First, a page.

Stir in red wine, vinegar and artichoke liquid. Add tomato, crushed red pepper, black pepper and remaining 1 teaspoon salt. Cook, stirring, until tomato softens and mixture is thick, about 5 minutes.

Stir in artichoke hearts, tomato sauce, pimento, capers, olives, basil, parsley and reserved eggplant. Reduce heat to moderately low and cook until heated through, about 3 minutes. The dip can be made up to two days ahead; reheat before serving. Serve warm with herbed pita crisps. You can accompany the dish with roasted garlic and chevre or feta cheese.

Herbed Pita Crisps

Makes 32 crisps

3 tablespoons olive oil

1 teaspoon dry basil leaves

3/4 teaspoon coarse (kosher) salt

4 large whole-wheat pita bread pockets, cut into eighths

Preheat oven to 450 degrees.

In large bowl, combine olive oil, basil leaves and salt. Add pita pieces and toss to coat well.

On 1 or 2 greased baking sheets, spread out pita pieces in single layer. Bake at 425 degrees 4 minutes. Turn them over and continue baking for 3 to 4 more minutes until golden and crisp. Let cool, then store in airtight container. These triangles can be made in advance and stored in airtight containers. If necessary, recrisp at 400 degrees for 2 minutes.

Mini-Scallion Biscuits With Smoked Salmon Spread

Makes 15 biscuits

1 small red onion, quartered lengthwise and very thinly sliced crosswise

1/4 cup seasoned rice wine vinegar (see note)

2 cups all-purpose flour

2 teaspoons baking powder

1 1/4 teaspoons salt

1/4 teaspoon dry mustard

1/4 teaspoon black pepper

1/3 cup vegetable shortening

2 large scallions, minced

1 tablespoon minced fresh parsley

3/4 cup plus 1 1/2 tablespoons milk

smoked salmon spread (recipe follows)

15 small fresh dill sprigs, for garnish (optional)

Preheat oven to 425 degrees.

In medium bowl, toss onion and vinegar. Cover and set aside to marinate for at least 30 minutes and up to 3 hours.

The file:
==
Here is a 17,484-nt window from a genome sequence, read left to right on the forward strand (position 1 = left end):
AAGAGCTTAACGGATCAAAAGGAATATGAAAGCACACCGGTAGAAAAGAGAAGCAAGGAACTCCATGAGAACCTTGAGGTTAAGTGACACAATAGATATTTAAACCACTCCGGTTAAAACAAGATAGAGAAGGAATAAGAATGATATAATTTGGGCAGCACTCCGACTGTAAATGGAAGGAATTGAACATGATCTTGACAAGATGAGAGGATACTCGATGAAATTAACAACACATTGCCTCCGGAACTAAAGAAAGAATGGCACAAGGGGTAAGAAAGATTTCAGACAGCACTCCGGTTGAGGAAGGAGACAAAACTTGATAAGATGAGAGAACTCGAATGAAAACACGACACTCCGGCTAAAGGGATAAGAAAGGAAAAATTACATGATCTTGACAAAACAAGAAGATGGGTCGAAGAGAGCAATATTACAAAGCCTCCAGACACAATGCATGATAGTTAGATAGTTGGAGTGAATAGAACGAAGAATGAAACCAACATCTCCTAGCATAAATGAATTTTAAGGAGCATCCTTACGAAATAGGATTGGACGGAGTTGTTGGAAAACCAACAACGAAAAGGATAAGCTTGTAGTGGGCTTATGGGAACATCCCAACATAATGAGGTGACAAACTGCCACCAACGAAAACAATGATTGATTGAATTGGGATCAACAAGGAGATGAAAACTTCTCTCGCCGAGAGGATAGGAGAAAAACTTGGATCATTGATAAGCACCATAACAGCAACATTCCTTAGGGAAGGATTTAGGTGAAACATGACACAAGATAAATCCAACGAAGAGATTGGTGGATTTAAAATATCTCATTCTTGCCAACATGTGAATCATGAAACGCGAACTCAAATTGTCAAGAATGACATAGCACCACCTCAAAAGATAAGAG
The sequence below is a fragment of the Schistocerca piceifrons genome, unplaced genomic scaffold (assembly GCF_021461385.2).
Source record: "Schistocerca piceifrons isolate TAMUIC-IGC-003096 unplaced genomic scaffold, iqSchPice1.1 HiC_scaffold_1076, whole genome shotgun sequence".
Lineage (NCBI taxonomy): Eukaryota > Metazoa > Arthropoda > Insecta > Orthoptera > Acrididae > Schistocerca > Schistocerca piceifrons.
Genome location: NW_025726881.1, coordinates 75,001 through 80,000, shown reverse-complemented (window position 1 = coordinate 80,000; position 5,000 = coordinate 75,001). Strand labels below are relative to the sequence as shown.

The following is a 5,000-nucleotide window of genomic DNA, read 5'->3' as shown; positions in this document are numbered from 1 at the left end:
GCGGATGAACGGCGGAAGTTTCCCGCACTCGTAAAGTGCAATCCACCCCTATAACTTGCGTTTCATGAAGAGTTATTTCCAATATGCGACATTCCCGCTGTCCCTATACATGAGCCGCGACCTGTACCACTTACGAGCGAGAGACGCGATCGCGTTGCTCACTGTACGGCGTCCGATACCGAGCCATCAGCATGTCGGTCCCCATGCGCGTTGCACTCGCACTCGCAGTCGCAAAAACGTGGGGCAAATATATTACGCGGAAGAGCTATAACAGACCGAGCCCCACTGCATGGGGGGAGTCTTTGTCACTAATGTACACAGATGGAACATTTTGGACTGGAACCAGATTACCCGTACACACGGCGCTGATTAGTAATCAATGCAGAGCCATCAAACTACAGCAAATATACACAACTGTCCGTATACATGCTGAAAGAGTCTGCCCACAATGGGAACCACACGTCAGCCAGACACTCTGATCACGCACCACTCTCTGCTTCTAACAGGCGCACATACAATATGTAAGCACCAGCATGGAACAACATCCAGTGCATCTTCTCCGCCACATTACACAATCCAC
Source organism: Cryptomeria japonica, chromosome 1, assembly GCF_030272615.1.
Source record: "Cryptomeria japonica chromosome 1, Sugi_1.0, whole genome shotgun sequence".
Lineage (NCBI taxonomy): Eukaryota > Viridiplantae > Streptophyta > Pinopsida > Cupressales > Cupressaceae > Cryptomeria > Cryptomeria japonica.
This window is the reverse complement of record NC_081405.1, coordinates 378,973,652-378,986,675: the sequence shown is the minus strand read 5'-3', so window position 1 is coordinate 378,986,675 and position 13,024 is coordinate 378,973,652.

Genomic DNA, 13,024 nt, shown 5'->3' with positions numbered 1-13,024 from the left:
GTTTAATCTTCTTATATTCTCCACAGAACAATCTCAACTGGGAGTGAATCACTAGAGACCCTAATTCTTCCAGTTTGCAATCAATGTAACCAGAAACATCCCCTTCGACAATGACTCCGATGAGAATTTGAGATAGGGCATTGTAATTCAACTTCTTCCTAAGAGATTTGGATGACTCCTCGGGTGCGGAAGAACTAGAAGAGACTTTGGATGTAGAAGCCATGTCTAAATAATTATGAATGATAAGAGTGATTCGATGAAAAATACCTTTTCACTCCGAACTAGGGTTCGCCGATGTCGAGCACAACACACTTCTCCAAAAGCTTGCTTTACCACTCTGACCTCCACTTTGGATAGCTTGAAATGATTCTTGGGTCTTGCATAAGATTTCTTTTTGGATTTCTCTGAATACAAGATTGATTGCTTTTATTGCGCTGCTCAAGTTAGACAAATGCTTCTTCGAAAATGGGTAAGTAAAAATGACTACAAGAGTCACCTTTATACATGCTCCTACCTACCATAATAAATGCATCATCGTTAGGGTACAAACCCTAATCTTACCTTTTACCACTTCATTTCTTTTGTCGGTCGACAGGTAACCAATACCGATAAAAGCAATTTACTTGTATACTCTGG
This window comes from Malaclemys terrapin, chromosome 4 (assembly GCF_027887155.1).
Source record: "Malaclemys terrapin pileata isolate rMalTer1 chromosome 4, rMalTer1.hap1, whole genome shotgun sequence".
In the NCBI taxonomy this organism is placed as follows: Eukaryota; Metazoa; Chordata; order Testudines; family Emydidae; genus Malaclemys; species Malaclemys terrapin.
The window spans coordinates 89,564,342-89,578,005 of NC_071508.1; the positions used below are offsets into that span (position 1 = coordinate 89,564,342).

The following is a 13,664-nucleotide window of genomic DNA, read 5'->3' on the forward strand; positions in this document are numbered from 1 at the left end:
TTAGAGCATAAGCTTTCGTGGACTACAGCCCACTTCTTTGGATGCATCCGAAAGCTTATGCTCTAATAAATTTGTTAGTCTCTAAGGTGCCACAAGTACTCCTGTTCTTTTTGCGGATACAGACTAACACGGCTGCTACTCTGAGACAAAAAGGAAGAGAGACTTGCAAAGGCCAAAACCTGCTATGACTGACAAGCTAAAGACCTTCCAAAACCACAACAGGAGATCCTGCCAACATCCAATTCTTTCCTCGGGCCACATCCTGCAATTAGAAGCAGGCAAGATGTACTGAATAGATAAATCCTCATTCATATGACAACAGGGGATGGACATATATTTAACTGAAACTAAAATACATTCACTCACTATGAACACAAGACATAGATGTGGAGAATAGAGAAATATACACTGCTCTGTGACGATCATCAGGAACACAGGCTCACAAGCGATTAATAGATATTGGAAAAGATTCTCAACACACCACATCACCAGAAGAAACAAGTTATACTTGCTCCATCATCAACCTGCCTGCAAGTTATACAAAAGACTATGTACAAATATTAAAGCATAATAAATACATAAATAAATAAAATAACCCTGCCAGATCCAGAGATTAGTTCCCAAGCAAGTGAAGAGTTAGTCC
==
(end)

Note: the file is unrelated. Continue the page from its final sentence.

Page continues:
Into large bowl, sift flour, baking powder, salt, dry mustard and black pepper together. Cut in shortening with pastry cutter or 2 knives, then stir in scallions and parsley. Lightly stir in enough milk with fork to make soft dough. Turn dough out onto lightly floured surface.

Lightly pat dough out to 3/4-inch thickness. Sprinkle dough lightly with flour. Cut into 15 rounds with 1 1/2-inch biscuit cutter. (Do not twist cutter when cutting dough.)

Place biscuits, sides touching, on greased baking sheet. (Biscuits can be prepared to this point then refrigerated, tightly covered, up to 4 hours before baking.)

Bake at 425 degrees for about 18 to 20 minutes, until golden.

Let biscuits cool for about 10 minutes. Split biscuits in half horizontally. Spread biscuit bottoms with smoked salmon spread and top each with a little of the pickled onion and 1 dill sprig. Arrange biscuits on serving platter, replace top half of biscuits slightly askew and serve immediately.

Note: Seasoned rice wine vinegar can be found in the Asian foods section of well-stocked grocery stores.

Smoked Salmon Spread

Makes 3/4 cup

4 ounces cream cheese, at room temperature

3 ounces thinly sliced cold smoked salmon

1/2 teaspoon prepared white horseradish

1 teaspoon fresh lemon juice

1/2 teaspoon finely minced fresh dill

In food processor, combine cream cheese and half smoked salmon and process until smooth. Add horseradish and lemon juice and process, scraping down sides as necessary, until smooth. Add dill and process until incorporated.

Transfer spread to small bowl. Finely chop remaining salmon and stir it into spread until distributed.

The spread can be made up to two days in advance and refrigerated, covered. Bring it to room temperature one hour before serving. If available, salmon roe, often referred to as "salmon pearls," makes a beautiful and delicious garnish. Recipe can be doubled easily.

' Adapted from "Pacific Northwest the Beautiful Cookbook," Collins San Francisco, 1993

Pub Date: 12/30/98